#### Thank you for registering.

One of our academic counsellors will contact you within 1 working day.

Click to Chat

1800-5470-145

+91 7353221155

CART 0

• 0
MY CART (5)

Use Coupon: CART20 and get 20% off on all online Study Material

ITEM
DETAILS
MRP
DISCOUNT
FINAL PRICE
Total Price: Rs.

There are no items in this cart.
Continue Shopping

# I wonder how could I solve a biquadratic equations of general structure "ax^4+bx^3+cx^2+dx+e" . Can any one of you pls help me.

12 years ago

Solving a quartic equation

Special cases

Consider the quartic $Q(x) = a_4x^4+a_3x^3+a_2x^2+a_1x+a_0.\,$

If $a_0=0,\,$

then $Q(0) = 0\,$,

so zero is a root. To find the other roots, we can divide by $x\,$ and solve the resultin cubic equation $a_4x^3+a_3x^2+a_2x+a_1=0.\,$

#### Evident roots: 1 and −1 and −k

If $a_0+a_1+a_2+a_3+a_4=0,\,$

then $Q(1) = 0\,$,

so 1 is a root. Similarly, if $a_4-a_3+a_2-a_1+a_0=0,\,$

that is, $a_0+a_2+a_4=a_1+a_3,\,$

then -1 is a root.

When 1 is a root, we can divide $Q(x)\,$ by $x-1\,$

and get $Q(x) = (x - 1)p(x),\,$

where $p(x)\,$ is a cubic polynomial, which may be solved to find $Q\,$ 's other roots. Similarly, if -1 is a root, $Q(x) = (x + 1)p(x),\,$

where $p(x)\,$ is some cubic polynomial.

If $a_2 = 0, a_3 = ka_4, a_0 = ka_1,\,$

then −k is a root and we can factor out $x+k\,$, \begin{align} Q(x) &=a_4 x^4 + k a_4 x^3 + a_1 x + ka_1 \&=(x + k)a_4x^3 + (x + k)a_1 \&=(x + k)(a_4x^3 + a_1). \end{align}

And if $a_0=0, a_3=ka_4, a_1 = ka_2,\,$

then both $0\,$ and $-k\,$ are roots Now we can factor out $x(x + k)\,$ and get \begin{align} Q(x) &=x(a_4x^3+ka_4x^2+a_2x+ka_2) \&=x(x+k)(a_4x^2+a_2). \end{align}

To get Q 's other roots, we simply solve the quadratic factor.

If $a_3=a_1=0,\,$ then $Q(x) = a_4x^4+a_2x^2+a_0.\,\!$

We call such a polynomial a biquadratic, which is easy to solve.

Let $z=x^2.\,$ Then Q becomes a quadratic q in z, $q(z) = a_4z^2+a_2z+a_0.\,\!$

Let $z_+\,$ and $z_-\,$ be the roots of q. Then the roots of our quartic Q are \begin{align} x_1&=+\sqrt{z_+}, \x_2&=-\sqrt{z_+}, \x_3&=+\sqrt{z_-}, \x_4&=-\sqrt{z_-}. \end{align}

Quasi-symmetric equations $a_0x^4+a_1x^3+a_2x^2+a_1 m x+a_0 m^2=0 \,$

Steps:

1) Divide by x 2.

2) Use variable change z = x + m/x.

### The general case, along Ferrari's lines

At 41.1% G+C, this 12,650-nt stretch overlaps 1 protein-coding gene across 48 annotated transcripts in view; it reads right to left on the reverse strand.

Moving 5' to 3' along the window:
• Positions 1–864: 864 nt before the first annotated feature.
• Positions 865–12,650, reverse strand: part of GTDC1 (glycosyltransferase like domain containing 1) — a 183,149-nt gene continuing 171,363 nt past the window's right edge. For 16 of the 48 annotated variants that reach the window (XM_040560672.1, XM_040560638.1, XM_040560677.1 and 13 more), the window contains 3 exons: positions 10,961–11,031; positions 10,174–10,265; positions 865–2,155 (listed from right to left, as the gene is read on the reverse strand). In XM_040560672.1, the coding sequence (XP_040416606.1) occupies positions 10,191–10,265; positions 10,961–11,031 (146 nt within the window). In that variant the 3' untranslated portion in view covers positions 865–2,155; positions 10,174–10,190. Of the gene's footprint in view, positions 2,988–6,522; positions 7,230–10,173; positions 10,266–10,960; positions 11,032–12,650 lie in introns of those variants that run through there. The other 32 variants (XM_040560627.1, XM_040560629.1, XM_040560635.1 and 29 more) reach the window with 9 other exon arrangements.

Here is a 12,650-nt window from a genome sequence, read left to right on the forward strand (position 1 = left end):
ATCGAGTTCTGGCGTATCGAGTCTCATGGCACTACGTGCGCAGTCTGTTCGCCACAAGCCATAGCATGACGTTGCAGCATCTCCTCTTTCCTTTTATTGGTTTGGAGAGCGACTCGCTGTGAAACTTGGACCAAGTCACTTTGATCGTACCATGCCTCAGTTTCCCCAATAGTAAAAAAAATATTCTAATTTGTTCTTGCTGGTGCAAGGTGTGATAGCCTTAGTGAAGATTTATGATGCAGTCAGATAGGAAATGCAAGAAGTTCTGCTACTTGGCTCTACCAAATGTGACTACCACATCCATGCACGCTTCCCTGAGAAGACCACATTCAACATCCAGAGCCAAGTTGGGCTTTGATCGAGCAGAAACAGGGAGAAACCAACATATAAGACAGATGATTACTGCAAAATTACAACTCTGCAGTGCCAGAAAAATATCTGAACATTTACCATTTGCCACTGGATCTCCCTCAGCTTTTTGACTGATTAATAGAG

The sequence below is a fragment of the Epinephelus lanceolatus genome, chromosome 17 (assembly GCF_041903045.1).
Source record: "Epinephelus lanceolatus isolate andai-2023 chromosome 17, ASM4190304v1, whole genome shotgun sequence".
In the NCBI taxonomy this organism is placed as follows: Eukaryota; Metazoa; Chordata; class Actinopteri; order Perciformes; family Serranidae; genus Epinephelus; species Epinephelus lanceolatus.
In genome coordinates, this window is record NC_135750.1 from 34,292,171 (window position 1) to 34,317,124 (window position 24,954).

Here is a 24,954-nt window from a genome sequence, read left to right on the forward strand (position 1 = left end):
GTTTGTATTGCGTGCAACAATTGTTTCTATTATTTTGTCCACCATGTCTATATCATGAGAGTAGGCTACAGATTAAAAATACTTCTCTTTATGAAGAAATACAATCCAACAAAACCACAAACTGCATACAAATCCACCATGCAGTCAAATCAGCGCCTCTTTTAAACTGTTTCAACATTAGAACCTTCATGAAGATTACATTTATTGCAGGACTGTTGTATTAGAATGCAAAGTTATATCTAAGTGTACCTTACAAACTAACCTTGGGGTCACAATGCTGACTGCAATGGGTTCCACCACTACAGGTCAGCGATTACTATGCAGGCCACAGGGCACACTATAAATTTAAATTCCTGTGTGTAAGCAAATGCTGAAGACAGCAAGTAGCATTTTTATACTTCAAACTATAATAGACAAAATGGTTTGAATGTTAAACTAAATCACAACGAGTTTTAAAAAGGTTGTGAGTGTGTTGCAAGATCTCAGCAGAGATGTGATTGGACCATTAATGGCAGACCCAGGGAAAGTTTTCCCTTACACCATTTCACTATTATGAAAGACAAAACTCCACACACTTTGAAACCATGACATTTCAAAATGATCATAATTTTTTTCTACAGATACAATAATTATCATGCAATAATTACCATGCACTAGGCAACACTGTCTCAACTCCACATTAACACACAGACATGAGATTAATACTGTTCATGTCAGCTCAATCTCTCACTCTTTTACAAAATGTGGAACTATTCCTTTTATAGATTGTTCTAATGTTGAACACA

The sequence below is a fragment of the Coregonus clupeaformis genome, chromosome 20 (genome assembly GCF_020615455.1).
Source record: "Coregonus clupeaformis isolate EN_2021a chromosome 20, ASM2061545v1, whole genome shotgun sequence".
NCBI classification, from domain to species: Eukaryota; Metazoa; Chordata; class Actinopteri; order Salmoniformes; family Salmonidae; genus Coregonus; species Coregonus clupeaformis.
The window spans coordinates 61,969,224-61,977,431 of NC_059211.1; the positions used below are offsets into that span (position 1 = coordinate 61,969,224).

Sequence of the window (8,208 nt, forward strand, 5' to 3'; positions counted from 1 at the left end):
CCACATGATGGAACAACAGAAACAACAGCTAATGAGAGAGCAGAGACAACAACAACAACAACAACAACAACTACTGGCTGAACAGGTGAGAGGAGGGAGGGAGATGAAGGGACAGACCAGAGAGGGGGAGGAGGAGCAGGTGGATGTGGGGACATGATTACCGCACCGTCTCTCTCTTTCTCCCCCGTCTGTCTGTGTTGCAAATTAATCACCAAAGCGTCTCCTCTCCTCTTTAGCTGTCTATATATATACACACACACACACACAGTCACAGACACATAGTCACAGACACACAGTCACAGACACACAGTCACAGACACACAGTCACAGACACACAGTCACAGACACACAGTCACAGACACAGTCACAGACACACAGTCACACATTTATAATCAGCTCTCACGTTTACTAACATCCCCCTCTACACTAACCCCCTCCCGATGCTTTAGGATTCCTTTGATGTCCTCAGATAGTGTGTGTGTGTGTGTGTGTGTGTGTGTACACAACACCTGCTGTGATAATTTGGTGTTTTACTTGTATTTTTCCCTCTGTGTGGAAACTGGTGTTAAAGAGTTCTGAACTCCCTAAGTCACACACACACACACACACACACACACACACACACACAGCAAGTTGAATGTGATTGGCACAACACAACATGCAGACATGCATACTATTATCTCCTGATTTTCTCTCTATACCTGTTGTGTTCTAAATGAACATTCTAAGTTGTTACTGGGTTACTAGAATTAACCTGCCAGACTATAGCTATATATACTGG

To begin, the quartic must first be converted to a depressed quartic.

Converting to a depressed quartic

Let $A x^4 + B x^3 + C x^2 + D x + E = 0 \qquad\qquad(1')$

be the general quartic equation which it is desired to solve. Divide both sides by A, $x^4 + {B \over A} x^3 + {C \over A} x^2 + {D \over A} x + {E \over A} = 0.$

The first step should be to eliminate the x3 term. To do this, change variables from x to u, such that $x = u - {B \over 4 A}$.

Then $\left( u - {B \over 4 A} \right)^4 + {B \over A} \left( u - {B \over 4 A} \right)^3 + {C \over A} \left( u - {B \over 4 A} \right)^2 + {D \over A} \left( u - {B \over 4 A} \right) + {E \over A} = 0.$

Expanding the powers of the binomials produces $\left( u^4 - {B \over A} u^3 + {6 u^2 B^2 \over 16 A^2} - {4 u B^3 \over 64 A^3} + {B^4 \over 256 A^4} \right) + {B \over A} \left( u^3 - {3 u^2 B \over 4 A} + {3 u B^2 \over 16 A^2} - {B^3 \over 64 A^3} \right) + {C \over A} \left( u^2 - {u B \over 2 A} + {B^2 \over 16 A^2} \right) + {D \over A} \left( u - {B \over 4 A} \right) + {E \over A} = 0.$

Collecting the same powers of u yields $u^4 + \left( {-3 B^2 \over 8 A^2} + {C \over A} \right) u^2 + \left( {B^3 \over 8 A^3} - {B C \over 2 A^2} + {D \over A} \right) u + \left( {-3 B^4 \over 256 A^4} + {C B^2 \over 16 A^3} - {B D \over 4 A^2} + {E \over A} \right) = 0.$

Now rename the coefficients of u. Let \begin{align} \alpha & = {-3 B^2 \over 8 A^2} + {C \over A} ,\\beta & = {B^3 \over 8 A^3} - {B C \over 2 A^2} + {D \over A} ,\\gamma & = {-3 B^4 \over 256 A^4} + {C B^2 \over 16 A^3} - {B D \over 4 A^2} + {E \over A} . \end{align}

The resulting equation is $u^4 + \alpha u^2 + \beta u + \gamma = 0 \qquad \qquad (1)$

which is a depressed quartic equation.

If $\beta=0 \$ then we have a biquadratic Equation, which (as explained above) is easily solved; using reverse substitution we can find our values for x.

If $\gamma=0 \$ then one of the roots is $u=0 \$ and the other roots can be found by dividing by u, and solving the resulting equation, $u^3 + \alpha u + \beta = 0 \,.$

Using reverse substitution we can find our values for x.

Regards,

Rajat,

5 years ago
Many thanks for this method, I found very interesting. I belive that it could be generelized to higher degree equations too.
one year ago
Dear Student,